About a month after the fall of Saddam Hussein in 2003, two of us at Focus on the Family traveled to Baghdad, the capital of Iraq. Our goal was to determine whether or not open doors existed for Focus to minister to Iraqi families in that war-torn country. At 4:30 a.m., we piled into two GMC Suburbans and departed from Amman, Jordan for the 10-hour drive to Baghdad. Keep in mind, although the war had ended, Iraq was still very much a hotbed of violence.
Truth is stranger than fiction.
Take the case of a West Virginia mother who was ordered by a local circuit judge and a family court judge to share custody of her four-year-old girl—not with her ex-husband or other relative, but with two babysitters! It gets worse. These justices, who viewed the babysitters as “psychological co-parents”, also granted them full custody. The mother, in turn, was told she could only visit her daughter four times a week at McDonalds.
One of the six principles which guide our work at Focus on the Family is the Permanence of Marriage. We believe that marriage, as the basic building block of human civilization, was designed by God to be a thriving, lifelong relationship between a man and a woman. And since we live in a fallen world, all couples who are committed in the covenant of marriage will at some point face trials, sickness, financial crises and emotional stresses.
In the event you haven’t been following the story of the fires devouring thousands of acres in Australia, I’d like to share with you an email we received from Cate, an eye-witness whose family lost everything–their home, their family’s farm and, tragically, their provider: Dad. I share her story because the need for prayer for our friends in the southern state of Victoria, Australia is indeed great.
In short, the deadly firestorm consumed more than 1,800 homes and claimed the lives of at least 209 people thus far.
Last Monday night, an unidentified businessman allegedly assaulted his girlfriend, and then led police on a low-speed chase through several Southern California highways. Hours later, sitting behind the wheel of his $100,000 luxury Bentley sedan, the armed driver shot himself to death. According to published reports, the man was distraught over losing his business.
We’re not told why his business collapsed. Whether tough economic times, inadequate capitalization, or poor management skills were at fault, he had failed and that failure sparked a depression which drove him over the edge.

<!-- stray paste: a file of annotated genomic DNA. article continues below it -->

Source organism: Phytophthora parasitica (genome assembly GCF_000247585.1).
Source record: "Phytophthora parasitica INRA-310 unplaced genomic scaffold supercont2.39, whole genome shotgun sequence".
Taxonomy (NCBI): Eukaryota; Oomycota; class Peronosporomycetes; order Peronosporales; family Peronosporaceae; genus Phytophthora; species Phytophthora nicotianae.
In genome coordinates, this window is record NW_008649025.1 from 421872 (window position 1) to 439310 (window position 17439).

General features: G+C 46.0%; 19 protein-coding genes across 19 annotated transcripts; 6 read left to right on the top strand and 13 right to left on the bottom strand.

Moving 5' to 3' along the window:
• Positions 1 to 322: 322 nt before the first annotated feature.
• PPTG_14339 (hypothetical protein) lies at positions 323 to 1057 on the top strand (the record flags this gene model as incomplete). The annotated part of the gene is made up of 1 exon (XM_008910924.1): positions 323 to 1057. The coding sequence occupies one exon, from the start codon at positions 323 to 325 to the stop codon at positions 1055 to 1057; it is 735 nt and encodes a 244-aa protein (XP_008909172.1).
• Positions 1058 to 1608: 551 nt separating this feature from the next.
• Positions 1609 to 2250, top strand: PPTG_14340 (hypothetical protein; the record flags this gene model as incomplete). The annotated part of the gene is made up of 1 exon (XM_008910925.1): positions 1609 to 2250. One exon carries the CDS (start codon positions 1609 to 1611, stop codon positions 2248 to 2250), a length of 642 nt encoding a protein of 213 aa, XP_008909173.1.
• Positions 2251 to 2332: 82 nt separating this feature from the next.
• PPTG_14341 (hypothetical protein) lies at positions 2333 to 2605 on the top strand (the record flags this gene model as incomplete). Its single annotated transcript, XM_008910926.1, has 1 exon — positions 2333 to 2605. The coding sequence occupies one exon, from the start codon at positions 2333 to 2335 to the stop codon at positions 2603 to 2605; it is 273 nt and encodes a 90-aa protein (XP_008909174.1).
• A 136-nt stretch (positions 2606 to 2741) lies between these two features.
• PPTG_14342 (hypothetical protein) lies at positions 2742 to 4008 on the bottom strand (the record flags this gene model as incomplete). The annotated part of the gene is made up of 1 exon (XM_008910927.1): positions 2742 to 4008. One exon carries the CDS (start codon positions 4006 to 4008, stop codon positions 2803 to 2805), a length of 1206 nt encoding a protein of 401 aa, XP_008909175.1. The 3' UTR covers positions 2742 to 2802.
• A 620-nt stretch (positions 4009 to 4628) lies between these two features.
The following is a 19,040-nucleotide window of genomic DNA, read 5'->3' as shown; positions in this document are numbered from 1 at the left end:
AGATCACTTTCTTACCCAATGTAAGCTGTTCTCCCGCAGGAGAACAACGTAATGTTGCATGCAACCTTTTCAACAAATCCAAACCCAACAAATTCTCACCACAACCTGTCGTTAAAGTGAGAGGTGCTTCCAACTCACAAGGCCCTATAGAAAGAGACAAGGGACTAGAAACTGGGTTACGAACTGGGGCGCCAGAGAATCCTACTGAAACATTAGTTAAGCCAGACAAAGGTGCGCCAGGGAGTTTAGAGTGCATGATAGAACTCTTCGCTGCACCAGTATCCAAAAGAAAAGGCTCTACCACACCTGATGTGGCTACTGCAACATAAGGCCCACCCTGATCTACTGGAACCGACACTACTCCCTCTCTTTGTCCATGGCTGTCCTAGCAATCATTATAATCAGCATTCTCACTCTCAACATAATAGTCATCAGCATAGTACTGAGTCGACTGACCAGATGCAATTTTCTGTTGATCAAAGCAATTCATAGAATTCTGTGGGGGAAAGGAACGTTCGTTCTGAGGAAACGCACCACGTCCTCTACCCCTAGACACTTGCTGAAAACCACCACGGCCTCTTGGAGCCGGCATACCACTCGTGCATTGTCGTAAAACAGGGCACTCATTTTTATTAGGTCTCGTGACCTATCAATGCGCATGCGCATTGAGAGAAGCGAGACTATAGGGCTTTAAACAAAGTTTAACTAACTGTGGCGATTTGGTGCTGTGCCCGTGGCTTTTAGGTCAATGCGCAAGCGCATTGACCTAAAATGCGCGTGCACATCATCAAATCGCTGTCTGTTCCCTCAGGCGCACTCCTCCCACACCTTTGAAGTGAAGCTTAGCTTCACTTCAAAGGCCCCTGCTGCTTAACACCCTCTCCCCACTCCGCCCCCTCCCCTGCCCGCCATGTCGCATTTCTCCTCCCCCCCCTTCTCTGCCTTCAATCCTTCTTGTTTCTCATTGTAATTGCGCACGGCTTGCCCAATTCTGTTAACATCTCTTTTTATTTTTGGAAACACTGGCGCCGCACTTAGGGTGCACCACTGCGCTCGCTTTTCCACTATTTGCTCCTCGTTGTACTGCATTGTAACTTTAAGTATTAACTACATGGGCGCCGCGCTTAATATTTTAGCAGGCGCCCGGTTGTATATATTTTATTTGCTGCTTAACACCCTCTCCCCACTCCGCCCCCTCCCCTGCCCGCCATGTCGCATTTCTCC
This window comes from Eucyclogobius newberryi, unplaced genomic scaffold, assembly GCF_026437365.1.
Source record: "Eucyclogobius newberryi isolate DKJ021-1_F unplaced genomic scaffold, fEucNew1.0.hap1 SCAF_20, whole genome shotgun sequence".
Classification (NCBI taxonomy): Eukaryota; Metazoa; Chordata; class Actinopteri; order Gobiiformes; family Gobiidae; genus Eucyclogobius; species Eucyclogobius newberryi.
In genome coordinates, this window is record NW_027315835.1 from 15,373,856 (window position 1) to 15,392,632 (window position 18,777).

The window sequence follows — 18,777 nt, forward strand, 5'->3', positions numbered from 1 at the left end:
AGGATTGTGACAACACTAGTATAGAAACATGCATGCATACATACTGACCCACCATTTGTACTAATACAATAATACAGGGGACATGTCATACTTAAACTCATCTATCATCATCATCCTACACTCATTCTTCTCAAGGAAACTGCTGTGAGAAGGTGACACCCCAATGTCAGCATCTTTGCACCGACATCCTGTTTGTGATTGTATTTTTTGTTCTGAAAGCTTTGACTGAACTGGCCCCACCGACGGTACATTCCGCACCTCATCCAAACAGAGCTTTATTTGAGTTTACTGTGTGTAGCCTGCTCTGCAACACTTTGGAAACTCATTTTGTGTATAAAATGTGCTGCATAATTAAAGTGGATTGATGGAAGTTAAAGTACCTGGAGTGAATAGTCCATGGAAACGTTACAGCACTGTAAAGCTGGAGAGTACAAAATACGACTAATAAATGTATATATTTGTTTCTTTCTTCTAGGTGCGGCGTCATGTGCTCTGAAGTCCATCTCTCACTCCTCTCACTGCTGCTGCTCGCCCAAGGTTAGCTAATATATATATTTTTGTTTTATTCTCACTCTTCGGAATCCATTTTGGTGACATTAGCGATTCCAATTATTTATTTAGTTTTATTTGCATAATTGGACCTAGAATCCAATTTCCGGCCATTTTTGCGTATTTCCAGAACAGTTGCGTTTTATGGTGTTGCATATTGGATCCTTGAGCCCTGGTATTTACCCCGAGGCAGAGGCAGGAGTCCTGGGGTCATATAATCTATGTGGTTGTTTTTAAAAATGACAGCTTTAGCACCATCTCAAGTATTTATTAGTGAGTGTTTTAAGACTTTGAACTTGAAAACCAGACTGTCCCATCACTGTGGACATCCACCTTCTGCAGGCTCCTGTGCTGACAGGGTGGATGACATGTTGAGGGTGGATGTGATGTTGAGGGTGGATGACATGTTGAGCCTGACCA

I arrived over the weekend in Sydney, Australia for a series of meetings. Moments after landing, I learned about a tragic, mind-numbing event during rush hour in Melbourne yesterday. According to eye-witnesses, Arthur Phillip Freeman, 35, was driving his vehicle over the West Gate Bridge when he stopped in the middle of traffic, carried his four-year-old daughter, Darcey, in his arms and then dropped this defenseless child 190 feet into the river water below.
Freeman’s actions took place in plain view of a host of stunned motorists who jammed emergency hotlines with frantic calls for help.
I’ve read that disagreements over money–how it’s earned, spent, saved, and invested–is the top cause of stress in marriage. Whether or not financial issues are at the top of your list, these tough economic times are enough to make anyone’s head spin. Between trying to invest wisely with the volatility of the stock market, the fear of a pay cut or job loss, and questions over how to reduce debt, it’s no wonder we’re receiving so many calls from families seeking wise counsel.
Jean and I were married August 24, 1986. We started with a bang—with lots of travel, the thrill of being newlyweds, and the dreams of spending a lifetime together. While I cannot pinpoint with any accuracy the date when we reached rock bottom, the dark clouds moved in sometime during our second year of marriage. I remember that night all too well. I had stepped into the bathroom to brush my teeth as we readied ourselves for bed.
Next Sunday is Super Bowl XLIII, the most watched football event of the year. And I’m bummed. I’ll be in Australia on business. Due to the time zone differences, I’ll probably miss the Pittsburgh Steelers going head-to-head with the Arizona Cardinals for the NFL World Championship. For a number of reasons I think it’ll be quite the game. Clearly the underdog, Arizona is hungry for the win–this isthe first time the Cardinals have made it to the big game.
Like millions of people around the world, I watched the inauguration of President Barack Obama earlier this week with interest. Whether or not you agree with his positions on the issues and there–are many that concern me deeply–truly the world witnessed history in the making. Scanning the faces of those in the crowd, I saw a joy and happiness that parallel something I witnessed in South Africa when Nelson Mandela, South Africa’s first black president, was elected.